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Effect of aging on thermal conductivity of compacted bentonites

Xu, Yunshan, Sun, De’an, Zeng, Zhaotian, Lv, Haibo
Engineering geology 2019 v.253 pp. 55-63
bentonite, crystals, porosimetry, radioactive waste, smectite, soil water, thermal conductivity, water content, Wyoming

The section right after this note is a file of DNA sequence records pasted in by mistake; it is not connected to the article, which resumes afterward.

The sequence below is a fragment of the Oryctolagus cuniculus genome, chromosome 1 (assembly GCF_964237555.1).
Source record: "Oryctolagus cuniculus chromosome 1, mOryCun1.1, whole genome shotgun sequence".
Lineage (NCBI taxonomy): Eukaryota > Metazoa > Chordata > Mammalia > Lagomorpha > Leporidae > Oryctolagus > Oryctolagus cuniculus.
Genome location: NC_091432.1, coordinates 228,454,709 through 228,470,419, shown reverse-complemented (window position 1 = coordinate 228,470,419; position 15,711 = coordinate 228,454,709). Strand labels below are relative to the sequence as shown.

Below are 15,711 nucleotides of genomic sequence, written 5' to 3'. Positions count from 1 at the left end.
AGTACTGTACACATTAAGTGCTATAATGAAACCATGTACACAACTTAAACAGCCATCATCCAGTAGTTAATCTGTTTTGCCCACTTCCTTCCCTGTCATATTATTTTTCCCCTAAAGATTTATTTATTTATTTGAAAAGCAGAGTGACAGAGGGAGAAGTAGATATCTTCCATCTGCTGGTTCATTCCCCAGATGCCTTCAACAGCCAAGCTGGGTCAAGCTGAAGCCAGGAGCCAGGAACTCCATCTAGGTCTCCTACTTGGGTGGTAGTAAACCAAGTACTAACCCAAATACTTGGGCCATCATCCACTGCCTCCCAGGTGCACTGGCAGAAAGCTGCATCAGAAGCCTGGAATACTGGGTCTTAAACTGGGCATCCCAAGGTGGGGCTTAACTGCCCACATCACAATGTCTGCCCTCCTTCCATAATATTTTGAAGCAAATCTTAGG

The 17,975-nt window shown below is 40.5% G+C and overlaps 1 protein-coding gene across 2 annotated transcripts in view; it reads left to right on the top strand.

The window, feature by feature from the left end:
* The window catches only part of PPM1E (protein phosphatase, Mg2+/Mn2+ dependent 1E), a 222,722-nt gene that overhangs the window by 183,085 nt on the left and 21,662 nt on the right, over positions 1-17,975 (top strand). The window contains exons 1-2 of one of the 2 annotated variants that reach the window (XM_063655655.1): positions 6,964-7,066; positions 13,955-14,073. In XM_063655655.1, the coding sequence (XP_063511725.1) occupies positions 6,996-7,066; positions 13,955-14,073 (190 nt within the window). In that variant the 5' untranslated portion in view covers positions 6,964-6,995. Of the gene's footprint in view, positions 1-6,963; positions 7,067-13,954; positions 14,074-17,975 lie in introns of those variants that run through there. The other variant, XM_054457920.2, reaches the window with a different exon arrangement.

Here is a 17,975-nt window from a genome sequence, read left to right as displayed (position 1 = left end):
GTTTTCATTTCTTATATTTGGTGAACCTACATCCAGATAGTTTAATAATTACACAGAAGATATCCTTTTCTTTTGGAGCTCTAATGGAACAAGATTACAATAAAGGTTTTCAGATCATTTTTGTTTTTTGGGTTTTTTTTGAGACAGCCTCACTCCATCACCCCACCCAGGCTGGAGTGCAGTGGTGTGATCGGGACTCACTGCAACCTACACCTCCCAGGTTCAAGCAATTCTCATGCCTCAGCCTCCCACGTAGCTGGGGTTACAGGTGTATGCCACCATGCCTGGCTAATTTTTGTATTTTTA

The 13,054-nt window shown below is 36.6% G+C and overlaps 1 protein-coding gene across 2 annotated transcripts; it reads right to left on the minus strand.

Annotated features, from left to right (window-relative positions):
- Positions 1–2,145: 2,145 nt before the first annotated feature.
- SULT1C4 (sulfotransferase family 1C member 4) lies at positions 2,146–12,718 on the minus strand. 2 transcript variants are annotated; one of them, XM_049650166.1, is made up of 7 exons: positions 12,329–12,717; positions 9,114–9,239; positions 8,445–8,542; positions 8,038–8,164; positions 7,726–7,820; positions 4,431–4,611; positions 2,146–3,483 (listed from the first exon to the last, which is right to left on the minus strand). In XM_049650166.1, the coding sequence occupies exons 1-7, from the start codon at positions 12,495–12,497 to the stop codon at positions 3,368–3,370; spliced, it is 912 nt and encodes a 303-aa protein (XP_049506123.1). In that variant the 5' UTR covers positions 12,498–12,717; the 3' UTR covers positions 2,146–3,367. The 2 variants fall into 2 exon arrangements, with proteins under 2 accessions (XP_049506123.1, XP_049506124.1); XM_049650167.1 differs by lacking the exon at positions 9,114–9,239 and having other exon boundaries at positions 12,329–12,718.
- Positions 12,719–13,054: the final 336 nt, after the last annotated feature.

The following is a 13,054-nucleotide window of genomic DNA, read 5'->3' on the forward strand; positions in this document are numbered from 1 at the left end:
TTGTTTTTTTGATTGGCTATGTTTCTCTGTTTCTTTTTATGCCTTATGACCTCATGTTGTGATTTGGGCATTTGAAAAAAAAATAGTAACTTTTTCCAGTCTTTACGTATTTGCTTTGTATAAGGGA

The thermal conductivity of compacted bentonite is one of the most crucial parameters for the safe operation of high-level radioactive waste (HLW) repositories where bentonite can act as a feasible buffer. In this study, the potential effects of aging on the thermal conductivity of Gaomiaozi (GMZ07) and Wyoming (MX80) bentonites were investigated experimentally. The bentonite specimens were prepared under different conditions, such as varying water content and dry density, through the static compaction method in a special mould. The water content of the compacted bentonite specimens was kept constant during curing periods of 0, 5, 15, 30, 60, and 100 d under constant volume conditions, and the thermal conductivity of the two bentonites was then measured using the thermal probe method. The test results showed that the thermal conductivity decreased with increasing aging time for both of the compacted bentonites, with a trend that decreased significantly at the early aging periods and then tended to be constant when the aging time exceeded 60 d. The effects of aging are more pronounced for specimens with higher dry densities and water contents. Mercury intrusion porosimetry (MIP) test results confirmed that the reduction in thermal conductivity with aging time could be attributed to smectite hydration within the bentonites during the aging process. With this hydration, part of the soil water moves into the interlayer spaces of smectite crystals, resulting in a decrease in the pore water outside the bentonite particles, which decreases the thermal conductivity of the bentonites.